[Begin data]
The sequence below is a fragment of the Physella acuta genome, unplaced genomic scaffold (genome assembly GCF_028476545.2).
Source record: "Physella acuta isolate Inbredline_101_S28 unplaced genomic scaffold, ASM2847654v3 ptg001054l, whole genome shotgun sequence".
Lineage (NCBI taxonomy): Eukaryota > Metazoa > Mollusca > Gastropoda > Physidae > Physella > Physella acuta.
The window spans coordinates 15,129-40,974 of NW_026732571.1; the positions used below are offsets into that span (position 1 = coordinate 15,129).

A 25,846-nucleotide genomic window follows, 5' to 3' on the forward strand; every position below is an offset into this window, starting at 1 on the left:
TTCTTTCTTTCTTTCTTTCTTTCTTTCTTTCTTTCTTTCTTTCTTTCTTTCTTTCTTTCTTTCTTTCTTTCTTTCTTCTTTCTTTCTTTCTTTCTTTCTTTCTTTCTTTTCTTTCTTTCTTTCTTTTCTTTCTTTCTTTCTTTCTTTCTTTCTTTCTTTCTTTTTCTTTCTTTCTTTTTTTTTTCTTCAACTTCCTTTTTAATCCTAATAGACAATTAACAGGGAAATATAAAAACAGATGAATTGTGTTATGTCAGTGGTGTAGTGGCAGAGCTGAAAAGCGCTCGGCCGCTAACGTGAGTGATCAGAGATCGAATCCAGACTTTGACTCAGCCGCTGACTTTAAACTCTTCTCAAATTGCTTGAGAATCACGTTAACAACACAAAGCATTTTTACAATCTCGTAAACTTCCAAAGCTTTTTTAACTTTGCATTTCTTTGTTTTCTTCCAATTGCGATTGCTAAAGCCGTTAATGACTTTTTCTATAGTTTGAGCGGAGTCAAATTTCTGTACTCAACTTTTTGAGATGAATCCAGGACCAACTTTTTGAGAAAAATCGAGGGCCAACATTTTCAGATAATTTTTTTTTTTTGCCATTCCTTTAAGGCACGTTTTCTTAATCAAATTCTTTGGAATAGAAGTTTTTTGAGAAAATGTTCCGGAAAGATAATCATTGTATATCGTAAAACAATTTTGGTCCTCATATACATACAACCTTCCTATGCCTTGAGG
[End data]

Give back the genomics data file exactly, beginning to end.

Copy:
The sequence below is a fragment of the Physella acuta genome, unplaced genomic scaffold (genome assembly GCF_028476545.2).
Source record: "Physella acuta isolate Inbredline_101_S28 unplaced genomic scaffold, ASM2847654v3 ptg001054l, whole genome shotgun sequence".
Lineage (NCBI taxonomy): Eukaryota > Metazoa > Mollusca > Gastropoda > Physidae > Physella > Physella acuta.
The window spans coordinates 15,129-40,974 of NW_026732571.1; the positions used below are offsets into that span (position 1 = coordinate 15,129).

A 25,846-nucleotide genomic window follows, 5' to 3' on the forward strand; every position below is an offset into this window, starting at 1 on the left:
TTCTTTCTTTCTTTCTTTCTTTCTTTCTTTCTTTCTTTCTTTCTTTCTTTCTTTCTTTCTTTCTTTCTTTCTTTCTTCTTTCTTTCTTTCTTTCTTTCTTTCTTTCTTTTCTTTCTTTCTTTCTTTTCTTTCTTTCTTTCTTTCTTTCTTTCTTTCTTTCTTTTTCTTTCTTTCTTTTTTTTTTCTTCAACTTCCTTTTTAATCCTAATAGACAATTAACAGGGAAATATAAAAACAGATGAATTGTGTTATGTCAGTGGTGTAGTGGCAGAGCTGAAAAGCGCTCGGCCGCTAACGTGAGTGATCAGAGATCGAATCCAGACTTTGACTCAGCCGCTGACTTTAAACTCTTCTCAAATTGCTTGAGAATCACGTTAACAACACAAAGCATTTTTACAATCTCGTAAACTTCCAAAGCTTTTTTAACTTTGCATTTCTTTGTTTTCTTCCAATTGCGATTGCTAAAGCCGTTAATGACTTTTTCTATAGTTTGAGCGGAGTCAAATTTCTGTACTCAACTTTTTGAGATGAATCCAGGACCAACTTTTTGAGAAAAATCGAGGGCCAACATTTTCAGATAATTTTTTTTTTTTGCCATTCCTTTAAGGCACGTTTTCTTAATCAAATTCTTTGGAATAGAAGTTTTTTGAGAAAATGTTCCGGAAAGATAATCATTGTATATCGTAAAACAATTTTGGTCCTCATATACATACAACCTTCCTATGCCTTGAGG